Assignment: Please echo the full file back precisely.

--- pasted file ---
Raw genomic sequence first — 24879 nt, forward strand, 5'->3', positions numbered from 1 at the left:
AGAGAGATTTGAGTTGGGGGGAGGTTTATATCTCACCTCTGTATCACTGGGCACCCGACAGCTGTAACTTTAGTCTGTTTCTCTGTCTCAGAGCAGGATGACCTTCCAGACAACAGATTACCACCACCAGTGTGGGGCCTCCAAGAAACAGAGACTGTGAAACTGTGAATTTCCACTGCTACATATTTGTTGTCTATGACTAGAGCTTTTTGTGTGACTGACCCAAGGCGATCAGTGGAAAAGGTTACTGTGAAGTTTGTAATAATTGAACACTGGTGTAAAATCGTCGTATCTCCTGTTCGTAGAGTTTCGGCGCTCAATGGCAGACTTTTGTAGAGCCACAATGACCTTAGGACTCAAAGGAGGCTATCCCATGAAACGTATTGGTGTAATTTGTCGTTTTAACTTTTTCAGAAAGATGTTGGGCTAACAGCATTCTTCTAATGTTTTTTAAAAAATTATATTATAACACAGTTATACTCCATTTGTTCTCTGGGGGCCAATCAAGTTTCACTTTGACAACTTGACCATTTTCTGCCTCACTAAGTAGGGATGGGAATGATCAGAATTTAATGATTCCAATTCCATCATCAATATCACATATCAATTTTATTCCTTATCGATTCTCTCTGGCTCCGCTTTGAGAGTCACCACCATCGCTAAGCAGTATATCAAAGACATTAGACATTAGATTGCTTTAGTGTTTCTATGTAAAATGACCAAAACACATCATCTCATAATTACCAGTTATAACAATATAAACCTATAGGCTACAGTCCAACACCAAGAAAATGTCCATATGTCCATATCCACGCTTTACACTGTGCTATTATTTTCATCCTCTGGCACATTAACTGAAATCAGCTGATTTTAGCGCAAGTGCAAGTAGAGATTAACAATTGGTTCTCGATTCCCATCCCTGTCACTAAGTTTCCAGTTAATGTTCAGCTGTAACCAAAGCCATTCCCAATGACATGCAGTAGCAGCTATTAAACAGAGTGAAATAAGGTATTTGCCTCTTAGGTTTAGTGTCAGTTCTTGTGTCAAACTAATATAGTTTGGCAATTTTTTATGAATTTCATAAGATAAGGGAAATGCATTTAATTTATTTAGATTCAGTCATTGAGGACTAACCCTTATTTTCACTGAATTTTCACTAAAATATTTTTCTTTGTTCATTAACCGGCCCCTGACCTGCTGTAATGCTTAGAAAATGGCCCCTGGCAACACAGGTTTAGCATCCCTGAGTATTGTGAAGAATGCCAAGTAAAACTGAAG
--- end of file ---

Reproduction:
Raw genomic sequence first — 24879 nt, forward strand, 5'->3', positions numbered from 1 at the left:
AGAGAGATTTGAGTTGGGGGGAGGTTTATATCTCACCTCTGTATCACTGGGCACCCGACAGCTGTAACTTTAGTCTGTTTCTCTGTCTCAGAGCAGGATGACCTTCCAGACAACAGATTACCACCACCAGTGTGGGGCCTCCAAGAAACAGAGACTGTGAAACTGTGAATTTCCACTGCTACATATTTGTTGTCTATGACTAGAGCTTTTTGTGTGACTGACCCAAGGCGATCAGTGGAAAAGGTTACTGTGAAGTTTGTAATAATTGAACACTGGTGTAAAATCGTCGTATCTCCTGTTCGTAGAGTTTCGGCGCTCAATGGCAGACTTTTGTAGAGCCACAATGACCTTAGGACTCAAAGGAGGCTATCCCATGAAACGTATTGGTGTAATTTGTCGTTTTAACTTTTTCAGAAAGATGTTGGGCTAACAGCATTCTTCTAATGTTTTTTAAAAAATTATATTATAACACAGTTATACTCCATTTGTTCTCTGGGGGCCAATCAAGTTTCACTTTGACAACTTGACCATTTTCTGCCTCACTAAGTAGGGATGGGAATGATCAGAATTTAATGATTCCAATTCCATCATCAATATCACATATCAATTTTATTCCTTATCGATTCTCTCTGGCTCCGCTTTGAGAGTCACCACCATCGCTAAGCAGTATATCAAAGACATTAGACATTAGATTGCTTTAGTGTTTCTATGTAAAATGACCAAAACACATCATCTCATAATTACCAGTTATAACAATATAAACCTATAGGCTACAGTCCAACACCAAGAAAATGTCCATATGTCCATATCCACGCTTTACACTGTGCTATTATTTTCATCCTCTGGCACATTAACTGAAATCAGCTGATTTTAGCGCAAGTGCAAGTAGAGATTAACAATTGGTTCTCGATTCCCATCCCTGTCACTAAGTTTCCAGTTAATGTTCAGCTGTAACCAAAGCCATTCCCAATGACATGCAGTAGCAGCTATTAAACAGAGTGAAATAAGGTATTTGCCTCTTAGGTTTAGTGTCAGTTCTTGTGTCAAACTAATATAGTTTGGCAATTTTTTATGAATTTCATAAGATAAGGGAAATGCATTTAATTTATTTAGATTCAGTCATTGAGGACTAACCCTTATTTTCACTGAATTTTCACTAAAATATTTTTCTTTGTTCATTAACCGGCCCCTGACCTGCTGTAATGCTTAGAAAATGGCCCCTGGCAACACAGGTTTAGCATCCCTGAGTATTGTGAAGAATGCCAAGTAAAACTGAAG